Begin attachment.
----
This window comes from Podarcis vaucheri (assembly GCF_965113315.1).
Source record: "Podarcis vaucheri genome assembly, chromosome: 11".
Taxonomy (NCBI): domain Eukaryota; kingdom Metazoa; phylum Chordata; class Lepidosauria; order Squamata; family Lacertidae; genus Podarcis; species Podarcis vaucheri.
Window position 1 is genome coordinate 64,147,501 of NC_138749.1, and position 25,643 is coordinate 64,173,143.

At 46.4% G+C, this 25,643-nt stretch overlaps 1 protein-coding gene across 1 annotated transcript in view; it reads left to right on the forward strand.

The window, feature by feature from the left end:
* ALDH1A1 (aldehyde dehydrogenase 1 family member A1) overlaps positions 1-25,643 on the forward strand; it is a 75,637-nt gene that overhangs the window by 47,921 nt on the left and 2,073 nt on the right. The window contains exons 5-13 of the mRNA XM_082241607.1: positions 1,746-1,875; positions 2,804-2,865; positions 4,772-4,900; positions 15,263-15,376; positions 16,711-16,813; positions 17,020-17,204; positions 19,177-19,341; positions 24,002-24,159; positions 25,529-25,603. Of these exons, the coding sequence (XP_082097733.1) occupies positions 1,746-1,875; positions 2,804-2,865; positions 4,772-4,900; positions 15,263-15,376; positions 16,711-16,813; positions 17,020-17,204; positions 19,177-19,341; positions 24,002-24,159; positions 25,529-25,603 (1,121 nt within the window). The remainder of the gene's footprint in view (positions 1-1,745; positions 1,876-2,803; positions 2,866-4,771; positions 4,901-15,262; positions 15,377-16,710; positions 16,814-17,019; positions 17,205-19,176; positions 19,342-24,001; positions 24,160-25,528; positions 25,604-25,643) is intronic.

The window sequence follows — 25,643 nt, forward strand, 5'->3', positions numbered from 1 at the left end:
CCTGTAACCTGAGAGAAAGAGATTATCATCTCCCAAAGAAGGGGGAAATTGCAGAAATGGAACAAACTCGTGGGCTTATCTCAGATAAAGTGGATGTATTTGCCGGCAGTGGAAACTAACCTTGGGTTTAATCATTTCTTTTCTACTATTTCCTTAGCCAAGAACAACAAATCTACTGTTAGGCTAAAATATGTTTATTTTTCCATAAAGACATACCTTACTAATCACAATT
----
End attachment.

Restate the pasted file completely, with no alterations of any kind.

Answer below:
This window comes from Podarcis vaucheri (assembly GCF_965113315.1).
Source record: "Podarcis vaucheri genome assembly, chromosome: 11".
Taxonomy (NCBI): domain Eukaryota; kingdom Metazoa; phylum Chordata; class Lepidosauria; order Squamata; family Lacertidae; genus Podarcis; species Podarcis vaucheri.
Window position 1 is genome coordinate 64,147,501 of NC_138749.1, and position 25,643 is coordinate 64,173,143.

At 46.4% G+C, this 25,643-nt stretch overlaps 1 protein-coding gene across 1 annotated transcript in view; it reads left to right on the forward strand.

The window, feature by feature from the left end:
* ALDH1A1 (aldehyde dehydrogenase 1 family member A1) overlaps positions 1-25,643 on the forward strand; it is a 75,637-nt gene that overhangs the window by 47,921 nt on the left and 2,073 nt on the right. The window contains exons 5-13 of the mRNA XM_082241607.1: positions 1,746-1,875; positions 2,804-2,865; positions 4,772-4,900; positions 15,263-15,376; positions 16,711-16,813; positions 17,020-17,204; positions 19,177-19,341; positions 24,002-24,159; positions 25,529-25,603. Of these exons, the coding sequence (XP_082097733.1) occupies positions 1,746-1,875; positions 2,804-2,865; positions 4,772-4,900; positions 15,263-15,376; positions 16,711-16,813; positions 17,020-17,204; positions 19,177-19,341; positions 24,002-24,159; positions 25,529-25,603 (1,121 nt within the window). The remainder of the gene's footprint in view (positions 1-1,745; positions 1,876-2,803; positions 2,866-4,771; positions 4,901-15,262; positions 15,377-16,710; positions 16,814-17,019; positions 17,205-19,176; positions 19,342-24,001; positions 24,160-25,528; positions 25,604-25,643) is intronic.

The window sequence follows — 25,643 nt, forward strand, 5'->3', positions numbered from 1 at the left end:
CCTGTAACCTGAGAGAAAGAGATTATCATCTCCCAAAGAAGGGGGAAATTGCAGAAATGGAACAAACTCGTGGGCTTATCTCAGATAAAGTGGATGTATTTGCCGGCAGTGGAAACTAACCTTGGGTTTAATCATTTCTTTTCTACTATTTCCTTAGCCAAGAACAACAAATCTACTGTTAGGCTAAAATATGTTTATTTTTCCATAAAGACATACCTTACTAATCACAATT